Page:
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Persistent Plasmodium falciparum Infection in Women With an Intent to Become Pregnant as a Risk Factor for Pregnancy-associated Malaria

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Tuikue Ndam, Nicaise ; Tornyigah, Bernard ; Dossou, Akpéyédjé Yannelle ; Escriou, Guillaume ; Nielsen, Morten A ; Salanti, Ali ; Issifou, Saadou ; Massougbodji, Achille ; Chippaux, Jean-Philippe ; Deloron, Philippe. / Persistent Plasmodium falciparum Infection in Women With an Intent to Become Pregnant as a Risk Factor for Pregnancy-associated Malaria. In: Clinical infectious diseases : an official publication of the Infectious Diseases Society of America. 2018 ; Vol. 67, No. 12. pp. 1890-1896.

Bibtex

@article{9e2baaea7d0441e3a59bdd476dc9f59a,
title = "Persistent Plasmodium falciparum Infection in Women With an Intent to Become Pregnant as a Risk Factor for Pregnancy-associated Malaria",
abstract = "Background: Pregnant women are more susceptible to Plasmodium falciparum than before pregnancy, and infection has consequences for both mother and offspring. The World Health Organization recommends that pregnant woman in areas of transmission receive intermittent preventive treatment (IPTp) starting in the second trimester. Consequently, women are not protected during the first trimester, although P. falciparum infections are both frequent and harmful.Methods: A cohort of nulligravid women was followed up during subsequent pregnancy. Malaria was diagnosed by means of microscopy and polymerase chain reaction. Parasites were genotyped at polymorphic loci.Results: Among 275 nulligravidae enrolled, 68 women became pregnant and were followed up during pregnancy. Before pregnancy, P. falciparum prevalence rates were 15% by microscopy and 66% by polymerase chain reaction. Microscopic infection rates increased to 29% until IPTp administration, and their density increased by 20-fold. Conversely, submicroscopic infection rates decreased. After IPTp administration, all types of infections decreased, but they increased again late in pregnancy. The risk of infection during pregnancy was higher in women with a microscopic (odds ratio, 6.5; P = .047) or submicroscopic (3.06; P = .05) infection before pregnancy and was not related to the season of occurrence. Most infections during pregnancy were persistent infections acquired before pregnancy.Conclusions: Microscopic and submicroscopic malaria infections were frequent in nulligravid women from south Benin. During the first trimester of pregnancy, microscopic infections were more frequent, with a higher parasite density, and mainly derived from parasites infecting the woman before conception. Preventive strategies targeting nonpregnant women with a desire for conception need to be designed.",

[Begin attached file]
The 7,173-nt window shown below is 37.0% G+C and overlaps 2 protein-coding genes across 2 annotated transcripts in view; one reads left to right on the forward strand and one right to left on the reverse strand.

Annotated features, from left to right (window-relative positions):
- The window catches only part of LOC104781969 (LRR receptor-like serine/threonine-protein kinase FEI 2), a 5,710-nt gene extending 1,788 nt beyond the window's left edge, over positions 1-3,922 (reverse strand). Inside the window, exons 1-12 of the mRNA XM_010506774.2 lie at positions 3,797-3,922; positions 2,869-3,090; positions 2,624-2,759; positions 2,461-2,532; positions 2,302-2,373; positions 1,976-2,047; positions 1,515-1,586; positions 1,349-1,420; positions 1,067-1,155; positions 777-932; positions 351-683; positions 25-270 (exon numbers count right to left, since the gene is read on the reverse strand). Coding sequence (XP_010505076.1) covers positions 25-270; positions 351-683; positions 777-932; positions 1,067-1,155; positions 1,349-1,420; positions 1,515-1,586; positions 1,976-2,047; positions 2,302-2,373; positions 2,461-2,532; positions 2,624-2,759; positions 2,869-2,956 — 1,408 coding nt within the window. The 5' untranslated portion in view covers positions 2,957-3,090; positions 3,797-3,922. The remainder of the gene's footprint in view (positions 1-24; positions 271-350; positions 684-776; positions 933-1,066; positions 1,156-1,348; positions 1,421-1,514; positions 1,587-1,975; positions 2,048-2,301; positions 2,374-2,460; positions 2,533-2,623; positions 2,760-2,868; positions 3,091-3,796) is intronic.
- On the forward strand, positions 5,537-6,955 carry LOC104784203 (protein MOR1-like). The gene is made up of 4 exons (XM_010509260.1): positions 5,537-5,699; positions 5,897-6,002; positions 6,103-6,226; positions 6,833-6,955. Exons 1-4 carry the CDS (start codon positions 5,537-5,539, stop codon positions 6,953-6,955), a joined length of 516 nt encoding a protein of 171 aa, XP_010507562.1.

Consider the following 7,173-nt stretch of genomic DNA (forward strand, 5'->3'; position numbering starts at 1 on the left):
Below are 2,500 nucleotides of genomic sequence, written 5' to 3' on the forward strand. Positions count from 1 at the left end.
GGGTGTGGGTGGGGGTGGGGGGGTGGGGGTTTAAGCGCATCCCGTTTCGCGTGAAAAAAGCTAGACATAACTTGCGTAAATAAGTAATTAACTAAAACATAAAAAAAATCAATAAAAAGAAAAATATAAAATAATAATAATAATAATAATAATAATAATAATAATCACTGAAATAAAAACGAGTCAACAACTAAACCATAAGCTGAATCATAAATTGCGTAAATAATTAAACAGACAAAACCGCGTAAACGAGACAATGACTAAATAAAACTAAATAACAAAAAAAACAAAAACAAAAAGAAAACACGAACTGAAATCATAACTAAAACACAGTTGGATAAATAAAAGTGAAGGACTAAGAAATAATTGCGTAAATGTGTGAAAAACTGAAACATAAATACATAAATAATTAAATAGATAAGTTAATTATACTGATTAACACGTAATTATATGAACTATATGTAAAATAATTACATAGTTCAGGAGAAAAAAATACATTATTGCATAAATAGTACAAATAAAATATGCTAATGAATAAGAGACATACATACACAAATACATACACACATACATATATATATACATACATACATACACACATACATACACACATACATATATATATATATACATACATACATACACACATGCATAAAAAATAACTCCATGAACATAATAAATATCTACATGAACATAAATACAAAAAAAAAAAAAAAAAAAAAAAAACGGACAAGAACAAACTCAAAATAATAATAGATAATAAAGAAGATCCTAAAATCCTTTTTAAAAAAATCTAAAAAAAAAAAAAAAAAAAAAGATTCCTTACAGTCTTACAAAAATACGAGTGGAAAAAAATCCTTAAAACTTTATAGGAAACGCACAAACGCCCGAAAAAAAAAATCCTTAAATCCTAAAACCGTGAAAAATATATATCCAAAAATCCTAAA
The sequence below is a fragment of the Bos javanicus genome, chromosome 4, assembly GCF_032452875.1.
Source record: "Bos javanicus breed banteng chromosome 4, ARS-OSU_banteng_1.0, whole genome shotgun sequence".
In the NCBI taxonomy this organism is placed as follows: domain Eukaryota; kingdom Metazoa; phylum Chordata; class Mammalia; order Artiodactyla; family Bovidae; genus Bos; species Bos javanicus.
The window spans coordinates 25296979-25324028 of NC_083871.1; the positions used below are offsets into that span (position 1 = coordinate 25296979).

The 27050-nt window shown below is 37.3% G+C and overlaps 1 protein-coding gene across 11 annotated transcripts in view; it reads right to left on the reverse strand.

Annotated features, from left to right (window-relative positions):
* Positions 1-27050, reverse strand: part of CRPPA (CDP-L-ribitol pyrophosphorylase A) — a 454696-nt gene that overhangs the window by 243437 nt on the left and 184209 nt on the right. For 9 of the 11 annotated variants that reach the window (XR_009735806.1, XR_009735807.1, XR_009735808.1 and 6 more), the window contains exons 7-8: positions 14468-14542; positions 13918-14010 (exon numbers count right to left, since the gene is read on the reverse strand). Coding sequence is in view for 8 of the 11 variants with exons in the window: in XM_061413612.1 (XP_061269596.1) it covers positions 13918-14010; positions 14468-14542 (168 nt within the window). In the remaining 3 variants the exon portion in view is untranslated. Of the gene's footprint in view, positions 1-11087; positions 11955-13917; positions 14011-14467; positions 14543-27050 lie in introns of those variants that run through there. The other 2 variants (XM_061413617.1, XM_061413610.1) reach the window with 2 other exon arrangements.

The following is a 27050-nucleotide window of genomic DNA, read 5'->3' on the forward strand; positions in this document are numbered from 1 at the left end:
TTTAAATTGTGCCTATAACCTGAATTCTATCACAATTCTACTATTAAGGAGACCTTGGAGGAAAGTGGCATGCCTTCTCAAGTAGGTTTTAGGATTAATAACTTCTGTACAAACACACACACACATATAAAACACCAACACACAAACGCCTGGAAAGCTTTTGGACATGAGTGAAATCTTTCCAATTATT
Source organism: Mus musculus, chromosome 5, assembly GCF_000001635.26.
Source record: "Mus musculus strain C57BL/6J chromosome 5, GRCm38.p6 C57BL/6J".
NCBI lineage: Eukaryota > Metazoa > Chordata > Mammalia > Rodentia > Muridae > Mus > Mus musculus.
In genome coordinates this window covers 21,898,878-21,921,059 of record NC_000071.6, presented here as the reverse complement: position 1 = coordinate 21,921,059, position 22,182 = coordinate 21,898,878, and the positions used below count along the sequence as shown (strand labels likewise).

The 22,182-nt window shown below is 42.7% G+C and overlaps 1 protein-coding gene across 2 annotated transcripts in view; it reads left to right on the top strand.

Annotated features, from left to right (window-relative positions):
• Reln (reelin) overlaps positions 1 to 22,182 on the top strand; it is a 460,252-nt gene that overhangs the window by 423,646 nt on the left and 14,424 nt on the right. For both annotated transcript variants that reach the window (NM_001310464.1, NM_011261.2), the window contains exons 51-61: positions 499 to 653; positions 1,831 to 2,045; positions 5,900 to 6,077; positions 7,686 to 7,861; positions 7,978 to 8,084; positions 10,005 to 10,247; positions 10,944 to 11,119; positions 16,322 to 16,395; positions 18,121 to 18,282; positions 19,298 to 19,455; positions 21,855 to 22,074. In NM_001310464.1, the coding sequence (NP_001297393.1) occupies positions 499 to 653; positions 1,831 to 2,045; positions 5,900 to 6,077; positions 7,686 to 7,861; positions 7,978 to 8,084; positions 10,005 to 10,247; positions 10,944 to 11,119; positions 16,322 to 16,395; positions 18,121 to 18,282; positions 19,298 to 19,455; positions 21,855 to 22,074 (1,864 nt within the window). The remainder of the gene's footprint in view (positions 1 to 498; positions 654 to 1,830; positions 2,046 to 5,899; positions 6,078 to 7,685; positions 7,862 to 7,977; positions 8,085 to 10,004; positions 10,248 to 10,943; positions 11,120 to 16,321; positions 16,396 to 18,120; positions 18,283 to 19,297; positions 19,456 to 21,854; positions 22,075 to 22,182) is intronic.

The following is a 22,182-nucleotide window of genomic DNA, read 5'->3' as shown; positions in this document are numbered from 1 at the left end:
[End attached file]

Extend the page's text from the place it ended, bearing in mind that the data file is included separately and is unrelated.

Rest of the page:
author = "{Tuikue Ndam}, Nicaise and Bernard Tornyigah and Dossou, {Akp{\'e}y{\'e}dj{\'e} Yannelle} and Guillaume Escriou and Nielsen, {Morten A} and Ali Salanti and Saadou Issifou and Achille Massougbodji and Jean-Philippe Chippaux and Philippe Deloron",
year = "2018",
month = nov,
day = "28",
doi = "10.1093/cid/ciy380",
language = "English",
volume = "67",
pages = "1890--1896",
journal = "Clinical Infectious Diseases",
issn = "1058-4838",
publisher = "University of Chicago Press",
number = "12",

}

RIS

TY - JOUR

T1 - Persistent Plasmodium falciparum Infection in Women With an Intent to Become Pregnant as a Risk Factor for Pregnancy-associated Malaria

AU - Tuikue Ndam, Nicaise

AU - Tornyigah, Bernard

AU - Dossou, Akpéyédjé Yannelle

AU - Escriou, Guillaume

AU - Nielsen, Morten A

AU - Salanti, Ali

AU - Issifou, Saadou

AU - Massougbodji, Achille

AU - Chippaux, Jean-Philippe

AU - Deloron, Philippe

PY - 2018/11/28

Y1 - 2018/11/28